Women will be admitted for free on International Women’s Day
In honor of International Women’s Day, the Nichols House Museum will offer tours without charge for women on March 12. Visitors can walk through three floors of period rooms and learn about the history of the Nichols sisters. All other guests will pay regular admission prices. The museum is a townhouse that was home to landscape gardener, suffragist, and pacifist Rose Standish Nichols and her family. The home has its original art and furnishings preserved, offering a glimpse into life on Beacon Hill from the mid-19th to mid-20th century.
The Nichols House Museum’s website offers this description of the historic space:
“In 1885, Dr. Arthur Nichols and his wife Elizabeth purchased an 1804 townhouse attributed to architect Charles Bulfinch. The house was where their three daughters matured into designers, writers, and social activists. In 1930, Rose Standish Nichols (1872-1960) inherited the property and began laying the plans for its establishment as a museum. Soon after her death in 1960, the Nichols House Museum opened to the public. Today, the Museum welcomes virtual and in-person visitors for tours, programs, and special events.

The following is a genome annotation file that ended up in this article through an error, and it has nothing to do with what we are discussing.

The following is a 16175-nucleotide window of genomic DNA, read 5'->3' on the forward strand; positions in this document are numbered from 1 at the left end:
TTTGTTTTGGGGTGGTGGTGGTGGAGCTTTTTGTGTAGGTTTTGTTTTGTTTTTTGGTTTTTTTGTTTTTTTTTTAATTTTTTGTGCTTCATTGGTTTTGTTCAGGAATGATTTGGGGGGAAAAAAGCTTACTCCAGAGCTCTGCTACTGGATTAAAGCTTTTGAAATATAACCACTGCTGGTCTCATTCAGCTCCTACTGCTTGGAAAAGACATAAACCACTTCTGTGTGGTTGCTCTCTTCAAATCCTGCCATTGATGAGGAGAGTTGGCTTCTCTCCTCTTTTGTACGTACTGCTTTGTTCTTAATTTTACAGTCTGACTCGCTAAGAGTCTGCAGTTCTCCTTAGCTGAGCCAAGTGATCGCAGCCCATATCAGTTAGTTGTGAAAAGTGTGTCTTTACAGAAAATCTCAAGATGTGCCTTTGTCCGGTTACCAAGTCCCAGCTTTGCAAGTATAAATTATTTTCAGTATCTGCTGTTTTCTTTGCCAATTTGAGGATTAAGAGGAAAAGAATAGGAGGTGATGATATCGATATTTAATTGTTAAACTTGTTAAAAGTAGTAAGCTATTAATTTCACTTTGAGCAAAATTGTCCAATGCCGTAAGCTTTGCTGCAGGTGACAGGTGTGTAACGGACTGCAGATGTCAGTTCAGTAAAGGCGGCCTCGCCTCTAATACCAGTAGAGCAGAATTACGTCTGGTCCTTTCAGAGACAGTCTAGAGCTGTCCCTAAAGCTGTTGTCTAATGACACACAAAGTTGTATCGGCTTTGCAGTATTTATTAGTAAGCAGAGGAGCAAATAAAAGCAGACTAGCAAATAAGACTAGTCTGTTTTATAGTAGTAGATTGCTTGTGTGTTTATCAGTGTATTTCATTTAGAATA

The Nichols House Museum maintains and preserves an original collection that reflects the Nichols family’s cultural values and changing tastes across two generations. Highlights include sculpture by Augustus Saint-Gaudens, Flemish tapestries, Japanese woodblock prints, and Boston furniture. Visitors also encounter day-to-day objects including an 1897 dumbwaiter and a 1936 radio.”
Shira Laucharoen is a reporter based in Boston. She currently serves as the assistant director of the Boston Institute for Nonprofit Journalism. In the past she has written for Sampan newspaper, The Somerville Times, Scout Magazine, Boston Magazine, and WBUR.